Fears over the future of free debt advice

There is growing concern that free, face-to-face advice which helps hundreds of thousands out of debt each year could be cut.

There is growing concern that free, face-to-face advice which helps hundreds of thousands out of debt each year could be cut.

New contracts from the Money and Pensions Service (MaPS), which funds most free debt advice in England, will see more money spent on help given over the phone or online.

Debt advisors says that risks leaving some people behind.

MaPS says the new contracts will provide more help to more people.

Jane, that’s not her real name, got into £2,000 worth of debt a couple of years ago.

She says getting advice in person was crucial in helping her get her finances back in order.

“I found an organisation near me and they were really lovely,” she says.

“I went in, we sat around, there was a team of people that worked in different areas.”

‘Part of a team’

“Someone was contacting the council for me while I was in the room so if there was a question I’d speak to them.

“Somebody else was uploading information so all my income was being put on one sheet and that was being sent to everyone.

“Feeling like you were part of a team rather than being interviewed – it helped actually seeing people face-to-face.”

Jane is dyslexic and describes herself as neurodiverse, which refers to the different ways in which some people think, learn and relate to others.

She told the BBC there is no way people like her could get the same quality of debt advice and help remotely; “If I had to have that debt advice over the phone it wouldn’t have been the same at all.

“When we sat at the table, we laid everything out, and put everything into piles. I can’t see how that would happen over the phone.

“If you’re having a phone conversation and then you’ve got to go on email and then there’s an email… it just adds to the amount of chaos going on at that time.

“To go in there it’s a lot quicker to just organise everything [and] sort everything out.”

The funding restructure by MaPS will mean more money will go to a smaller number of larger regional and national centres, leaving less for local, on the ground, face-to-face support.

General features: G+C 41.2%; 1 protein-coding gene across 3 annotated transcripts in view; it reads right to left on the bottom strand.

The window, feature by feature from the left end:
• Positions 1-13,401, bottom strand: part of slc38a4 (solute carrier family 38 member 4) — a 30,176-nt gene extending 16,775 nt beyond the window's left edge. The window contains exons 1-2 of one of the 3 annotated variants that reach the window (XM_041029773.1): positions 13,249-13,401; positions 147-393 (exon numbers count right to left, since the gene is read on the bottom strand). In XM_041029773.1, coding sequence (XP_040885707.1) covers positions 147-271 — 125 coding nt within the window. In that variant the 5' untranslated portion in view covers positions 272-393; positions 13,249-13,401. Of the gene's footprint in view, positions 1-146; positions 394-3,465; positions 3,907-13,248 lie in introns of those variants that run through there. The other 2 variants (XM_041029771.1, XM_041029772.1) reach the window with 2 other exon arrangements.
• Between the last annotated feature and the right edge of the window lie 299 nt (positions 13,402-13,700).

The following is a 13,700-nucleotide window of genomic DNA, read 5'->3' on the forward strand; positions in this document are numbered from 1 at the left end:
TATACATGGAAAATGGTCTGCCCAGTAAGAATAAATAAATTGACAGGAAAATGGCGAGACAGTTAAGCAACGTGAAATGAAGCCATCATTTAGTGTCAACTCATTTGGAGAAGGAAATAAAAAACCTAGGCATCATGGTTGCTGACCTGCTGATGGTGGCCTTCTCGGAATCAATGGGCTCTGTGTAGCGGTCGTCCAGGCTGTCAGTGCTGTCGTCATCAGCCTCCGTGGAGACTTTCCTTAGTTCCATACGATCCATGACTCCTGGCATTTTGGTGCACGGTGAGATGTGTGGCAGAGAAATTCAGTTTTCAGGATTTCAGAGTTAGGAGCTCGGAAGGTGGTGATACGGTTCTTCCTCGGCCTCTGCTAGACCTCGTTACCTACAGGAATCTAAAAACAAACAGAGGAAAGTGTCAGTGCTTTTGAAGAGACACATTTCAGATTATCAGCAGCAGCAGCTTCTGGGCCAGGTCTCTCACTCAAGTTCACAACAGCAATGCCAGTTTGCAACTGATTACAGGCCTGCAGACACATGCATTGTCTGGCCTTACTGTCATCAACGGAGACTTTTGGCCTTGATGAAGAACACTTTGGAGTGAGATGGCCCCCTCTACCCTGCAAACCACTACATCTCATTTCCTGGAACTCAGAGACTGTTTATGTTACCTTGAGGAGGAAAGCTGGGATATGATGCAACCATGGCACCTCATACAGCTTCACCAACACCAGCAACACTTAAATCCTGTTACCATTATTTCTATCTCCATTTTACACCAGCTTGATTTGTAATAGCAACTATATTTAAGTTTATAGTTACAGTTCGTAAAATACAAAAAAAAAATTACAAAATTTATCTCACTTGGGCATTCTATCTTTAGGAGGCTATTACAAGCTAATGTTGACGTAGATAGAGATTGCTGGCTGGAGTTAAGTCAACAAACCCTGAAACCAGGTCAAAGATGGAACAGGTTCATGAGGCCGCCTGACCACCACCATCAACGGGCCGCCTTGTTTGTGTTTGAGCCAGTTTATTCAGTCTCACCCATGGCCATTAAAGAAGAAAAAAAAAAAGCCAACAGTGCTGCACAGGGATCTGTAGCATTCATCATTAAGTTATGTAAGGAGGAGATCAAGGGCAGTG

Debt advisors say while help over the phone or online can work for some, for others, like Jane, there is no substitute for help and advice given in person.

Amy Taylor, a debt advisor and chair of the Greater Manchester Money Advice Group, told BBC Radio 4’s Money Box programme this change in funding strategy could cut the amount of face-to-face advice by between 50% and 60%.

She said that in one area that covers Grimsby and Hull, which was recently named the debt capital of the UK, there are currently 15 debt advisors.

In March 2022, when this new funding comes into effect, there will be four.

“We will be losing that local connection that people need.

“The shift is towards regional or national contact centres rather than having organisations with front doors open where somebody with their carrier bag full of unopened letters [bills] can walk in and get the debt advice they need.

“So the MaPS is directing the funding towards remote debt advice and that is a different thing to what debt advisors do”.

Debt advisors have now started a campaign group and are due to meet a group of around a dozen MPs on 4 November to talk through their concerns.

Questions are also now being raised in Parliament about the changes:

In a statement MaPS said; “”MaPS’ debt advice recommissioning is the most significant investment in debt advice ever made.

“It will materially increase the amount of debt advice available to people in England, ensure services are built around customers’ needs and be based on modern good public funding practices.

“We’ve asked debt advice providers to tell us how they will deliver what customers need, including through continuing to offer face-to-face services.

“We also want them to consider how other channels – such as virtual appointments – should also form part of the service they offer.”

The Scottish government said it believes people should choose how and when they can access advice it provides – which is a mixture of face-to-face, phone and online services.

The Welsh Government said that before the pandemic most of its advice was face-to-face but remote services have helped since then.